Career Trends: Need a job? Talk to the computer, say employers

3 min read

Edition: June 20th, 2021
Curated by the Knowledge Team of ICS Career GPS

More job-seekers, including some professionals, may soon have to accept impersonal online interviews where they never talk to another human being. (Image source:

Excerpts from article published on

More job-seekers, including some professionals, may soon have to accept impersonal online interviews where they never talk to another human being, or know if behind-the-scenes artificial-intelligence systems are influencing hiring decisions.

Demand for online hiring services, which interview job applicants remotely via laptop or phone, mushroomed during the COVID-19 pandemic and remains high amid a perceived worker shortage as economies open up.

These systems claim to save employers’ money, sidestep hidden biases that can influence human recruiters and expand the range of potential candidates. Many, now, also use AI to assess candidate skills by analysing what they say.

AI-based assessments

  • One of the leading companies in the field, HireVue, gained notoriety in recent years by using AI technology to assess personality and job skills from an applicant’s facial expressions during the interview.
  • It’s known customers have included retailers like Target and Ikea, major tech companies like Amazon, banks like JP Morgan and Goldman Sachs, oil giants, restaurant chains, supermarkets, airlines, cruise lines and school districts.
  • HireVue says it interviewed more than 5.6 million people around the world in 2020.
  • After heated criticism, centered on the scientific validity of those claims and the potential for bias, the company announced earlier this year it would end the practice.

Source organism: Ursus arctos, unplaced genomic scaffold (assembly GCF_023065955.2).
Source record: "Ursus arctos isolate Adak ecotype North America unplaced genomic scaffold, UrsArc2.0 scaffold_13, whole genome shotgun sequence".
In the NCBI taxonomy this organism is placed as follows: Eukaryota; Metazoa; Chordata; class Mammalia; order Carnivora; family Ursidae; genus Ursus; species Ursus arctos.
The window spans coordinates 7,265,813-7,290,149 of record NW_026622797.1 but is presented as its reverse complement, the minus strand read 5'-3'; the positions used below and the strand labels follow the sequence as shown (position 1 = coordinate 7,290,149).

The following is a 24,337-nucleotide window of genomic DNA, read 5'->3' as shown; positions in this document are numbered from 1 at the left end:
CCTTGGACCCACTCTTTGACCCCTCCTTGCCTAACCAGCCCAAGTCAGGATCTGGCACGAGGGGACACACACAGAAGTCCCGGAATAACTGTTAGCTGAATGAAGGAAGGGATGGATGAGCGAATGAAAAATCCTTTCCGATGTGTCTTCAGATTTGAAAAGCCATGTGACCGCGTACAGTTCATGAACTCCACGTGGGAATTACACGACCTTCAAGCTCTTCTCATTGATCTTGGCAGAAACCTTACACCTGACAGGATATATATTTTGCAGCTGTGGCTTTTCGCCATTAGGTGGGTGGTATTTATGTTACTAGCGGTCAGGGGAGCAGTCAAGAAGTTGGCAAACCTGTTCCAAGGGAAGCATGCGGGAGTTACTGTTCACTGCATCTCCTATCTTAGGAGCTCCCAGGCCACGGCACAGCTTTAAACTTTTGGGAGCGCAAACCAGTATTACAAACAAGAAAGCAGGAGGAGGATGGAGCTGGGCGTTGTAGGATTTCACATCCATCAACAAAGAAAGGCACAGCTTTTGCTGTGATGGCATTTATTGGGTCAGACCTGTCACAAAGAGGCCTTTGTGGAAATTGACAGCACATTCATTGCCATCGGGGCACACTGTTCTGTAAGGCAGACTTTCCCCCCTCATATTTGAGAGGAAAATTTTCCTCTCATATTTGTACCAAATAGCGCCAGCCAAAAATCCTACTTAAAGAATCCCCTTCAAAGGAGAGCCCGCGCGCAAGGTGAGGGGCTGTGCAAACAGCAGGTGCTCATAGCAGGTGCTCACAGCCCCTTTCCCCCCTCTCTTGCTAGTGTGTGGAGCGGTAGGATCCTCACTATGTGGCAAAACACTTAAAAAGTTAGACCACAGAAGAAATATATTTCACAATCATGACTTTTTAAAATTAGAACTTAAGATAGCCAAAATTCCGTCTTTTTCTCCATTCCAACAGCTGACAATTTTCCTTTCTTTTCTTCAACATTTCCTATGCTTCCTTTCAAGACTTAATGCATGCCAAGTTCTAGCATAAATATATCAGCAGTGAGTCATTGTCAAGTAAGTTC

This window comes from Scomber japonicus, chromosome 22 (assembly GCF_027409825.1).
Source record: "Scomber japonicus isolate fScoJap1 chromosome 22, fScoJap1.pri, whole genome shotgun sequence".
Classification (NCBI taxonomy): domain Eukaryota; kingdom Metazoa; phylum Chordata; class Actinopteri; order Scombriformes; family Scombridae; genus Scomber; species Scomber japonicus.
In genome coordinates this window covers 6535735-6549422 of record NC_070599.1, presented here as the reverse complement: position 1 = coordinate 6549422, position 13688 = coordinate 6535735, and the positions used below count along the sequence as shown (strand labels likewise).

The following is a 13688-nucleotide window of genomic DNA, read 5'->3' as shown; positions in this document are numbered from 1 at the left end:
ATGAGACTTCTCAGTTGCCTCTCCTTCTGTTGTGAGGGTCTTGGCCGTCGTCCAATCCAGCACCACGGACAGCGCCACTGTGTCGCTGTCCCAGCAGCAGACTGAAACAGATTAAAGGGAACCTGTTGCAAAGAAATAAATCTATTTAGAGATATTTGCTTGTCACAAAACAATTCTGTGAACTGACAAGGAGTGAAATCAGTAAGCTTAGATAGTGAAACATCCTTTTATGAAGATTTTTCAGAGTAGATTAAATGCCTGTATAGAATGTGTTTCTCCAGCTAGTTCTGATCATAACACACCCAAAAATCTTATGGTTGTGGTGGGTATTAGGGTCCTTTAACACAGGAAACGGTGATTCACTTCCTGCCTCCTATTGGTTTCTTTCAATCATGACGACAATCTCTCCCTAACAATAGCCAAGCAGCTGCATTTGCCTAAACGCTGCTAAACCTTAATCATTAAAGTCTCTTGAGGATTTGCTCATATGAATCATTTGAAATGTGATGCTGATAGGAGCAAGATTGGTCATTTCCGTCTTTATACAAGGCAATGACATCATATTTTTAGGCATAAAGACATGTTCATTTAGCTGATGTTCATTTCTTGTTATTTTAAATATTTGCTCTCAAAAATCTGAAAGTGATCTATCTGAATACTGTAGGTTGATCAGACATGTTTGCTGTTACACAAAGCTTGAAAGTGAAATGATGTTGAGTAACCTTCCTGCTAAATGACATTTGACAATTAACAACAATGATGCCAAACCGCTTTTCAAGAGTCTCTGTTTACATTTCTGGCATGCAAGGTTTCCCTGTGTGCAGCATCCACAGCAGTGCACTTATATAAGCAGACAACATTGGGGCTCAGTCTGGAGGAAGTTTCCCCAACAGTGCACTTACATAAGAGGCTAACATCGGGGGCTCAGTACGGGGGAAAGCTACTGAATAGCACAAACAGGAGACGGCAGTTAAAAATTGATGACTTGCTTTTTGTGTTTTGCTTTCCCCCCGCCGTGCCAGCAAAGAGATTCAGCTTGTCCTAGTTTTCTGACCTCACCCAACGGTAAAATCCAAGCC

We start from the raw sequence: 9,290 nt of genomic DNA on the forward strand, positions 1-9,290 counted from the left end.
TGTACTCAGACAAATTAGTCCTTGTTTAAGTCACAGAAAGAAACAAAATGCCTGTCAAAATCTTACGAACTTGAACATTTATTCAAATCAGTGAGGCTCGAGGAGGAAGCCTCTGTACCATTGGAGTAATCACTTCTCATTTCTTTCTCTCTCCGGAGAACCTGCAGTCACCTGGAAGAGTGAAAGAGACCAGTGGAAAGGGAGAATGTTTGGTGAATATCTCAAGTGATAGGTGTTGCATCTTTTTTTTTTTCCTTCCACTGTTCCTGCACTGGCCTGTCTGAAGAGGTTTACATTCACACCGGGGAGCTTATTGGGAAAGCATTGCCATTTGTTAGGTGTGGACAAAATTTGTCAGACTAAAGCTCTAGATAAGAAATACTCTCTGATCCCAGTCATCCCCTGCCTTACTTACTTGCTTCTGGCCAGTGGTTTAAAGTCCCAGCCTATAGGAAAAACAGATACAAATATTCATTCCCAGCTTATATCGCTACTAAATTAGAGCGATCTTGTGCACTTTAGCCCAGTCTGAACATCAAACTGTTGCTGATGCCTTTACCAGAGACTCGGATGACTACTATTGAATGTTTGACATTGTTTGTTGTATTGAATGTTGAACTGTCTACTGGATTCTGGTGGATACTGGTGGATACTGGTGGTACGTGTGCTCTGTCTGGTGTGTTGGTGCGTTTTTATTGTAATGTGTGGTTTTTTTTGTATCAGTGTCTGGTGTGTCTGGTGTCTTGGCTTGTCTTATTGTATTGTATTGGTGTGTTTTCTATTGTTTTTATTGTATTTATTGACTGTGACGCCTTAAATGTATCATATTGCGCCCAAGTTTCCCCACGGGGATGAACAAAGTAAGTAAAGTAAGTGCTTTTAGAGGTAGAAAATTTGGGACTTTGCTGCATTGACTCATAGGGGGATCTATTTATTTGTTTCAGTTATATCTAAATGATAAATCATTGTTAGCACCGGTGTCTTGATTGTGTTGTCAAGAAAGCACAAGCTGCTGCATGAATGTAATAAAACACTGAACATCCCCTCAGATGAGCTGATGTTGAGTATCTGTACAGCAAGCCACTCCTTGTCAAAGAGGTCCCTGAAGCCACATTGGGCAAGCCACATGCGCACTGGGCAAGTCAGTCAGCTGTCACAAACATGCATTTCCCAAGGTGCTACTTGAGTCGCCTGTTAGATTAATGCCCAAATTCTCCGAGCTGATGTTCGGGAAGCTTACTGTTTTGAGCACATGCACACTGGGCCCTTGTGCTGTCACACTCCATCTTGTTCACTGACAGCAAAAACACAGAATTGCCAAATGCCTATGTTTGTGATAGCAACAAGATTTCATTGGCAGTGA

How does this work?

  • HireVue’s AI-based assessments rank the skills and personalities of applicants to flag the most promising for further review, while still considering speech and word choices in its decisions.
  • The privately owned company helped create a market for “on-demand” video interviews.
  • The company says it has worked hard to ensure its technology won’t discriminate based on factors such as race, gender or regional accents.
  • It claims that its systems, which translate speech to text and sift for clues about team orientation, adaptability, dependability and other job skills, can outperform human interviewers.

Challenges with AI-based assessments

  • Experts question whether machines can accurately and fairly judge a person’s character traits and emotional signals.
  • Algorithms tasked to learn who’s the best fit for a job can entrench bias if they’re taking cues from industries where racial and gender disparities are already prevalent.
  • When a computer screens out some candidates and elevates others without explanation, it’s harder to know if it’s making fair assessments.
  • If you apply for a job and are rejected because of a biased algorithm, you certainly won’t know.
  • In a face-to-face interview, by contrast, a job seeker might pick up discriminatory cues from the interviewer.
  • The inscrutability of AI-based assessments poses one of the biggest concerns about the rapid growth of complex algorithms in recruitment and hiring.

It’s understandable that companies and organisations are trying to be more mindful of the time and the finances they spend when it comes to recruitment. But one-way interviews leave people uneasy about who (or what!) is evaluating them.

Recruiters needs to tell people exactly how they’re being evaluated. This basic information can affect how people present themselves.

(Disclaimer: The opinions expressed in the article mentioned above are those of the author(s). They do not purport to reflect the opinions or views of ICS Career GPS or its staff.)

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